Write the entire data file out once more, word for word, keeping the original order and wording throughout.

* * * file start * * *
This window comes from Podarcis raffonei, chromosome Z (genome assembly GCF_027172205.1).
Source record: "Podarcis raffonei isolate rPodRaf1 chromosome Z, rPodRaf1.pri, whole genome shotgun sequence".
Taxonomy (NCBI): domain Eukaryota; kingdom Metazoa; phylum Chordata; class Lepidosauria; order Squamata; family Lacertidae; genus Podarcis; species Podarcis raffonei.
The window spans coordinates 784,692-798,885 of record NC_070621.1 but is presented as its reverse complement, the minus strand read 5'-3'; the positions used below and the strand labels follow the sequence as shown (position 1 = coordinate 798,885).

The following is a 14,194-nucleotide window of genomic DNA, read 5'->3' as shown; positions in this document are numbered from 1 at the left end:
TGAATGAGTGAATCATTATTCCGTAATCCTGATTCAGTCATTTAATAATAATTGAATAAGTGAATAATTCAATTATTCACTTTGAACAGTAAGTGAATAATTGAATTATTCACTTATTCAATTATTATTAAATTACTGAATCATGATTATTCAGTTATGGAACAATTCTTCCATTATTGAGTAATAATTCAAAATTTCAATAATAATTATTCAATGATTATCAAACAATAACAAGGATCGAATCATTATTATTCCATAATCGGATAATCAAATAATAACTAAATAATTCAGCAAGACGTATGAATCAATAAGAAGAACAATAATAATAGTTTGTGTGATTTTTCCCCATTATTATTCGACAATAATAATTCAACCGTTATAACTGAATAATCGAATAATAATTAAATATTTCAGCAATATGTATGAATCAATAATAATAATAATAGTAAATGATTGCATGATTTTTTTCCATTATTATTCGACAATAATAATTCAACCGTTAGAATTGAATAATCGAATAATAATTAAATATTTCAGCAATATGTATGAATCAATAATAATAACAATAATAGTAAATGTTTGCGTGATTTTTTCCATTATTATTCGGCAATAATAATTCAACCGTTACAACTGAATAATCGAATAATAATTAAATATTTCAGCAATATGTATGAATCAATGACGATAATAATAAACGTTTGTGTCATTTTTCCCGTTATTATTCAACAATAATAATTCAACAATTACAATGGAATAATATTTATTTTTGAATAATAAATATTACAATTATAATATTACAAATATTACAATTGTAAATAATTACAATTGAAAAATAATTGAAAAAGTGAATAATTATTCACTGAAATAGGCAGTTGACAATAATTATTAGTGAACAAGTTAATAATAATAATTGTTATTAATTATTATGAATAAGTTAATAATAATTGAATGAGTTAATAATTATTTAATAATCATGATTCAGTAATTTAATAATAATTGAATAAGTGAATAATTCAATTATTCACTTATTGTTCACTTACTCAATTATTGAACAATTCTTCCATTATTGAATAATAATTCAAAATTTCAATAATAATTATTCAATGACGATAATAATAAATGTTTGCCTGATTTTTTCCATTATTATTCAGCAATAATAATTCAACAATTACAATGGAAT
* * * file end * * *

This window comes from Podarcis raffonei, chromosome Z (genome assembly GCF_027172205.1).
Source record: "Podarcis raffonei isolate rPodRaf1 chromosome Z, rPodRaf1.pri, whole genome shotgun sequence".
Taxonomy (NCBI): domain Eukaryota; kingdom Metazoa; phylum Chordata; class Lepidosauria; order Squamata; family Lacertidae; genus Podarcis; species Podarcis raffonei.
The window spans coordinates 784,692-798,885 of record NC_070621.1 but is presented as its reverse complement, the minus strand read 5'-3'; the positions used below and the strand labels follow the sequence as shown (position 1 = coordinate 798,885).

The following is a 14,194-nucleotide window of genomic DNA, read 5'->3' as shown; positions in this document are numbered from 1 at the left end:
TGAATGAGTGAATCATTATTCCGTAATCCTGATTCAGTCATTTAATAATAATTGAATAAGTGAATAATTCAATTATTCACTTTGAACAGTAAGTGAATAATTGAATTATTCACTTATTCAATTATTATTAAATTACTGAATCATGATTATTCAGTTATGGAACAATTCTTCCATTATTGAGTAATAATTCAAAATTTCAATAATAATTATTCAATGATTATCAAACAATAACAAGGATCGAATCATTATTATTCCATAATCGGATAATCAAATAATAACTAAATAATTCAGCAAGACGTATGAATCAATAAGAAGAACAATAATAATAGTTTGTGTGATTTTTCCCCATTATTATTCGACAATAATAATTCAACCGTTATAACTGAATAATCGAATAATAATTAAATATTTCAGCAATATGTATGAATCAATAATAATAATAATAGTAAATGATTGCATGATTTTTTTCCATTATTATTCGACAATAATAATTCAACCGTTAGAATTGAATAATCGAATAATAATTAAATATTTCAGCAATATGTATGAATCAATAATAATAACAATAATAGTAAATGTTTGCGTGATTTTTTCCATTATTATTCGGCAATAATAATTCAACCGTTACAACTGAATAATCGAATAATAATTAAATATTTCAGCAATATGTATGAATCAATGACGATAATAATAAACGTTTGTGTCATTTTTCCCGTTATTATTCAACAATAATAATTCAACAATTACAATGGAATAATATTTATTTTTGAATAATAAATATTACAATTATAATATTACAAATATTACAATTGTAAATAATTACAATTGAAAAATAATTGAAAAAGTGAATAATTATTCACTGAAATAGGCAGTTGACAATAATTATTAGTGAACAAGTTAATAATAATAATTGTTATTAATTATTATGAATAAGTTAATAATAATTGAATGAGTTAATAATTATTTAATAATCATGATTCAGTAATTTAATAATAATTGAATAAGTGAATAATTCAATTATTCACTTATTGTTCACTTACTCAATTATTGAACAATTCTTCCATTATTGAATAATAATTCAAAATTTCAATAATAATTATTCAATGACGATAATAATAAATGTTTGCCTGATTTTTTCCATTATTATTCAGCAATAATAATTCAACAATTACAATGGAAT